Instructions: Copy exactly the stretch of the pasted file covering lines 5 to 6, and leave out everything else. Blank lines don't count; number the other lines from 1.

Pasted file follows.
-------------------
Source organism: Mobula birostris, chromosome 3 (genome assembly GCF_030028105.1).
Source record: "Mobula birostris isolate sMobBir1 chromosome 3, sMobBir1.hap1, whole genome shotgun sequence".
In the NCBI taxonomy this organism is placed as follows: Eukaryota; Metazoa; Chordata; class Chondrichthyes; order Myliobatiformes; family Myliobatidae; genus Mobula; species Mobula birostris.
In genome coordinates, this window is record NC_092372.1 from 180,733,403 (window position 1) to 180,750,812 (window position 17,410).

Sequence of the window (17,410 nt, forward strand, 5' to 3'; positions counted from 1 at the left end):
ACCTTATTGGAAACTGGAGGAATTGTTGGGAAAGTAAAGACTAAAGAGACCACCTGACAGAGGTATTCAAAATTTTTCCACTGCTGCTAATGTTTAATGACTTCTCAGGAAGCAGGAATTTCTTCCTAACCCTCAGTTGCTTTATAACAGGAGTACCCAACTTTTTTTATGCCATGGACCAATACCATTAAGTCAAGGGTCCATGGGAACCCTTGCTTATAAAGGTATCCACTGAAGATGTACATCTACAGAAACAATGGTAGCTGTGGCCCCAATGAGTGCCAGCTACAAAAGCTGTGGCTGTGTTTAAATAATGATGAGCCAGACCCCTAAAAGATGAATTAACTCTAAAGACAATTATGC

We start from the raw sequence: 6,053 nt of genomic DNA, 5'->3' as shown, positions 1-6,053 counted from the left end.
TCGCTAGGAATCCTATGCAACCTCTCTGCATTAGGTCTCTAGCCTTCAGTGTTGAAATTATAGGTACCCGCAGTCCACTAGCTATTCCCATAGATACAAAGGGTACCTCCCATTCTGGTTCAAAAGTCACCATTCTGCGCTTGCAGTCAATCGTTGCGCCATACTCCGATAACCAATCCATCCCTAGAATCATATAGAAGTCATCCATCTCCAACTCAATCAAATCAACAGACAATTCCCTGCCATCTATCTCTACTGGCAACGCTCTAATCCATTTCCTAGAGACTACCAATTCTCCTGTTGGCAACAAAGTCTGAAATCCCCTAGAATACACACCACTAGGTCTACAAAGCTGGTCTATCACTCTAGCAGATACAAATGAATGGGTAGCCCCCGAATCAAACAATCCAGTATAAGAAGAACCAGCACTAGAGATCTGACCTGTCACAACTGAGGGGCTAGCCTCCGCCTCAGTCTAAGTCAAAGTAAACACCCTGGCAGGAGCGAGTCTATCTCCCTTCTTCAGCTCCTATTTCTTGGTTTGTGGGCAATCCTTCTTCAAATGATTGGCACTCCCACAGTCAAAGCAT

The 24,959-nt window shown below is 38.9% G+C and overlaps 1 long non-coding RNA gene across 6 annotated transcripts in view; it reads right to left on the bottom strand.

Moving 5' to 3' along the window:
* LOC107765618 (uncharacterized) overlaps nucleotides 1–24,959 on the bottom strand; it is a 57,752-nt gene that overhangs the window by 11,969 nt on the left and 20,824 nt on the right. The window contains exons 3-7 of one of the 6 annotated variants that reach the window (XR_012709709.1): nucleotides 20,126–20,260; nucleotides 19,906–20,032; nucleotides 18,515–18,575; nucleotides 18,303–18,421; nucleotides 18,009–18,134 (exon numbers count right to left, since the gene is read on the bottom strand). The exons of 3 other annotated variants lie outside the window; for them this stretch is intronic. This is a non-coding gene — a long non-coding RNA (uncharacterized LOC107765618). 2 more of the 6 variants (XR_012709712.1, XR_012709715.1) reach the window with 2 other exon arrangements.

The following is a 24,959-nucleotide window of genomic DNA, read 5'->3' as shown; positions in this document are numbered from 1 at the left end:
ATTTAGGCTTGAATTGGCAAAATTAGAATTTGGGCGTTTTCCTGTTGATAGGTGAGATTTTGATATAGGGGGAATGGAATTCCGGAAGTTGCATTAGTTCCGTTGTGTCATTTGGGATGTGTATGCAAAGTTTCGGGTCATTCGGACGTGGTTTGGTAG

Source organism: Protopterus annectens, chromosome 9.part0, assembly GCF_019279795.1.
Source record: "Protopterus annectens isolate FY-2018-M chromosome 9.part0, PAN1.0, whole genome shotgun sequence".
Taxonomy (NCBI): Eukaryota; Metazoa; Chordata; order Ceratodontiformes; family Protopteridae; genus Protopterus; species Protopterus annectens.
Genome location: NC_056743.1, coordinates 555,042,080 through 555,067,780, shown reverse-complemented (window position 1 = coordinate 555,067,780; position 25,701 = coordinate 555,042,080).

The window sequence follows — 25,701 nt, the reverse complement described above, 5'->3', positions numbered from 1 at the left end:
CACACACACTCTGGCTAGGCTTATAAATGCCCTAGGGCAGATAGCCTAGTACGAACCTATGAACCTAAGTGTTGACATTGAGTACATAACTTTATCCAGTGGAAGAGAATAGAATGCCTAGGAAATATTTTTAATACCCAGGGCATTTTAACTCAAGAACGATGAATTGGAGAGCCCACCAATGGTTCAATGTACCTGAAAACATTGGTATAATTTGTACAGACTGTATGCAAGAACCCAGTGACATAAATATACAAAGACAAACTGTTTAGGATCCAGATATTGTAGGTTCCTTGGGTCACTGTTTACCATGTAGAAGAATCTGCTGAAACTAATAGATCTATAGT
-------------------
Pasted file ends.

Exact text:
Sequence of the window (17,410 nt, forward strand, 5' to 3'; positions counted from 1 at the left end):
ACCTTATTGGAAACTGGAGGAATTGTTGGGAAAGTAAAGACTAAAGAGACCACCTGACAGAGGTATTCAAAATTTTTCCACTGCTGCTAATGTTTAATGACTTCTCAGGAAGCAGGAATTTCTTCCTAACCCTCAGTTGCTTTATAACAGGAGTACCCAACTTTTTTTATGCCATGGACCAATACCATTAAGTCAAGGGTCCATGGGAACCCTTGCTTATAAAGGTATCCACTGAAGATGTACATCTACAGAAACAATGGTAGCTGTGGCCCCAATGAGTGCCAGCTACAAAAGCTGTGGCTGTGTTTAAATAATGATGAGCCAGACCCCTAAAAGATGAATTAACTCTAAAGACAATTATGC